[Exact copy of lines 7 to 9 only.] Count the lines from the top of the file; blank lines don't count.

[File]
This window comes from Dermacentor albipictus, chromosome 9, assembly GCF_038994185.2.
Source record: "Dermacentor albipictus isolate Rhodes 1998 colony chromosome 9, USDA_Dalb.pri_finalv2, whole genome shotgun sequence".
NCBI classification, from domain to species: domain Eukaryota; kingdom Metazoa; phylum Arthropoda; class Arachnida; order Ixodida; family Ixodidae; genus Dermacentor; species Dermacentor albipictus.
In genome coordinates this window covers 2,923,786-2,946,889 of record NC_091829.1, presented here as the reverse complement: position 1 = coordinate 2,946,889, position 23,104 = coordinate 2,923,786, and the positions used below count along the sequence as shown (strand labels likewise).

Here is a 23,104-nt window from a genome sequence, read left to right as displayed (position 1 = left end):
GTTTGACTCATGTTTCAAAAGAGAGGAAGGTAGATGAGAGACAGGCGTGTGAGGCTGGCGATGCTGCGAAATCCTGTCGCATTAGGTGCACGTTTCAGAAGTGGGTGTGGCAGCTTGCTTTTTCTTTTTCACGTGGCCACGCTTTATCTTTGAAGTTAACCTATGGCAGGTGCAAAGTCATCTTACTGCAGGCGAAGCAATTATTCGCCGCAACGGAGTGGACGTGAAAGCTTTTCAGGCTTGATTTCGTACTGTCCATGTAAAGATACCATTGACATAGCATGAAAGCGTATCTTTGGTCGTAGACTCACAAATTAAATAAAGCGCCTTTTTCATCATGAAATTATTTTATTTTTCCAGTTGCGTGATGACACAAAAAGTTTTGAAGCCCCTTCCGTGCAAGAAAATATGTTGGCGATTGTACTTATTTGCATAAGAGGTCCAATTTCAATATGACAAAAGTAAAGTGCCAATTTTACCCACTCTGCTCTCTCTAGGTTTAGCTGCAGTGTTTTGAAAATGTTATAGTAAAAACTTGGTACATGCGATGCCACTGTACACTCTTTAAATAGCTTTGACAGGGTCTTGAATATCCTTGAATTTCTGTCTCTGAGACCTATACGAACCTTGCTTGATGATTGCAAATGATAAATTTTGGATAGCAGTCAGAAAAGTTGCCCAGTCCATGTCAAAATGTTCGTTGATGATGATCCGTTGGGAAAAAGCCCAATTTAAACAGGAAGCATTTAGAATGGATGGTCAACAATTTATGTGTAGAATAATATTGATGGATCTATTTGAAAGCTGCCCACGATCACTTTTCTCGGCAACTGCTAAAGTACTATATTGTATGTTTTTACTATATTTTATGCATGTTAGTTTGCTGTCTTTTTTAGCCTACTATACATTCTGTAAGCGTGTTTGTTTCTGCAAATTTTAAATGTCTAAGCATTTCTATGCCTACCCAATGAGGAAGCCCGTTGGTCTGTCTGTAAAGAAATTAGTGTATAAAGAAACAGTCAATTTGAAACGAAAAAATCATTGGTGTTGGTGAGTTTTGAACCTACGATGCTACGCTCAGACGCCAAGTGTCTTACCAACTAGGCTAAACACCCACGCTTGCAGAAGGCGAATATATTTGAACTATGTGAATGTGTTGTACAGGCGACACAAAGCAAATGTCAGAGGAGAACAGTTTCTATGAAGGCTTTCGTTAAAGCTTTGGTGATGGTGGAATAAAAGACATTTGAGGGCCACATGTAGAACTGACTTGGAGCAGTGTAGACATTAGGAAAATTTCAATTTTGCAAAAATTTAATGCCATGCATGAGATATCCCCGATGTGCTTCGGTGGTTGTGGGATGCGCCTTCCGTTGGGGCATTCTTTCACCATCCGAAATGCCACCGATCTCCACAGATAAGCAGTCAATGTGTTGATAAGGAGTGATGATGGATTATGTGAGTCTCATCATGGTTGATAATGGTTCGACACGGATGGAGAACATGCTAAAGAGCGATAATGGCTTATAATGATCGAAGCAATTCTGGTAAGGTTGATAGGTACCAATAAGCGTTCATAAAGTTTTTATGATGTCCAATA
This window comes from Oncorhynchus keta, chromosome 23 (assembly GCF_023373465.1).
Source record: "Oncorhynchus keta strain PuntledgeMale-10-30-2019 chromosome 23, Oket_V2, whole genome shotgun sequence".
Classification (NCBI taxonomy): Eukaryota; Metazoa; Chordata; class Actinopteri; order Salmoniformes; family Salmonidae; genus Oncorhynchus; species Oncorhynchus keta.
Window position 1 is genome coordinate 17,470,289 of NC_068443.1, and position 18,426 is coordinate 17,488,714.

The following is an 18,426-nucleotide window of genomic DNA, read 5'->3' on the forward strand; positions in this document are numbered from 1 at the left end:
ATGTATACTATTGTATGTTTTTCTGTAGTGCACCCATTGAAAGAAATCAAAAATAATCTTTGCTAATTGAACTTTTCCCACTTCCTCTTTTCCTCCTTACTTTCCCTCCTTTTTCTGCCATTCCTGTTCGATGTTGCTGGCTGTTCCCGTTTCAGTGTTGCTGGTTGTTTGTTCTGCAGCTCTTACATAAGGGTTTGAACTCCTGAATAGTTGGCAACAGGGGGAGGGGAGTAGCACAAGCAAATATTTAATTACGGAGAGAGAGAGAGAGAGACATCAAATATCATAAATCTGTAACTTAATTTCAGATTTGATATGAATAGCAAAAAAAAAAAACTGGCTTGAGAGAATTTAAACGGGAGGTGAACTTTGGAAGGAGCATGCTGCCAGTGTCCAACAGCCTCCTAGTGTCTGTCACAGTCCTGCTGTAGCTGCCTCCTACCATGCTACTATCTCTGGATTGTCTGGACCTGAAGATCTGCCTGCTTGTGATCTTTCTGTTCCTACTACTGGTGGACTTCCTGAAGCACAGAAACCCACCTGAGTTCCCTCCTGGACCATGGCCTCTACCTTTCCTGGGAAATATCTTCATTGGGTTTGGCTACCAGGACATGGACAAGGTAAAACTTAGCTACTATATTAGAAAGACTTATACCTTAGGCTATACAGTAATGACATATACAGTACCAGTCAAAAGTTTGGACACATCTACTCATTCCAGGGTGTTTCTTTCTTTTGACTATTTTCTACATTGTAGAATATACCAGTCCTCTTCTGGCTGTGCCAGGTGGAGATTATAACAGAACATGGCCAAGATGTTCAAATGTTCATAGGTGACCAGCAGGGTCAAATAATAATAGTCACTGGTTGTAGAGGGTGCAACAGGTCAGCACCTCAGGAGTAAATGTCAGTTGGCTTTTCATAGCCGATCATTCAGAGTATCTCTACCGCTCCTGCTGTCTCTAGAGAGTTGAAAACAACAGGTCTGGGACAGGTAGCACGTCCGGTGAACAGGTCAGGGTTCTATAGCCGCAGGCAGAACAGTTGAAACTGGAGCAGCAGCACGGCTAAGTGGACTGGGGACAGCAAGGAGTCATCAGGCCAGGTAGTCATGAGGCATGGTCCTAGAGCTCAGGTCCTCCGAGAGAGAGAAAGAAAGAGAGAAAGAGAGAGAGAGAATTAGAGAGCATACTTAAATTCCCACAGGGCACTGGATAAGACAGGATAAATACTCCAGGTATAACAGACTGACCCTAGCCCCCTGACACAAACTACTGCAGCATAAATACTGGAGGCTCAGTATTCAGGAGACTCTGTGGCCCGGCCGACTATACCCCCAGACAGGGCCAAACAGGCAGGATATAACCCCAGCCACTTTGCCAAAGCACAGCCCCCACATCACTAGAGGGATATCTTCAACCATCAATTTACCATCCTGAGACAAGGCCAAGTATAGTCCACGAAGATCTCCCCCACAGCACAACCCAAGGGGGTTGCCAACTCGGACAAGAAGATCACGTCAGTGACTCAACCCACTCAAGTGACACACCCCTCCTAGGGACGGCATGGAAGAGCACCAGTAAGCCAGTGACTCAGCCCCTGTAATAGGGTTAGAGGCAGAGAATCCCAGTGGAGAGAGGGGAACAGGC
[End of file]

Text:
This window comes from Oncorhynchus keta, chromosome 23 (assembly GCF_023373465.1).
Source record: "Oncorhynchus keta strain PuntledgeMale-10-30-2019 chromosome 23, Oket_V2, whole genome shotgun sequence".
Classification (NCBI taxonomy): Eukaryota; Metazoa; Chordata; class Actinopteri; order Salmoniformes; family Salmonidae; genus Oncorhynchus; species Oncorhynchus keta.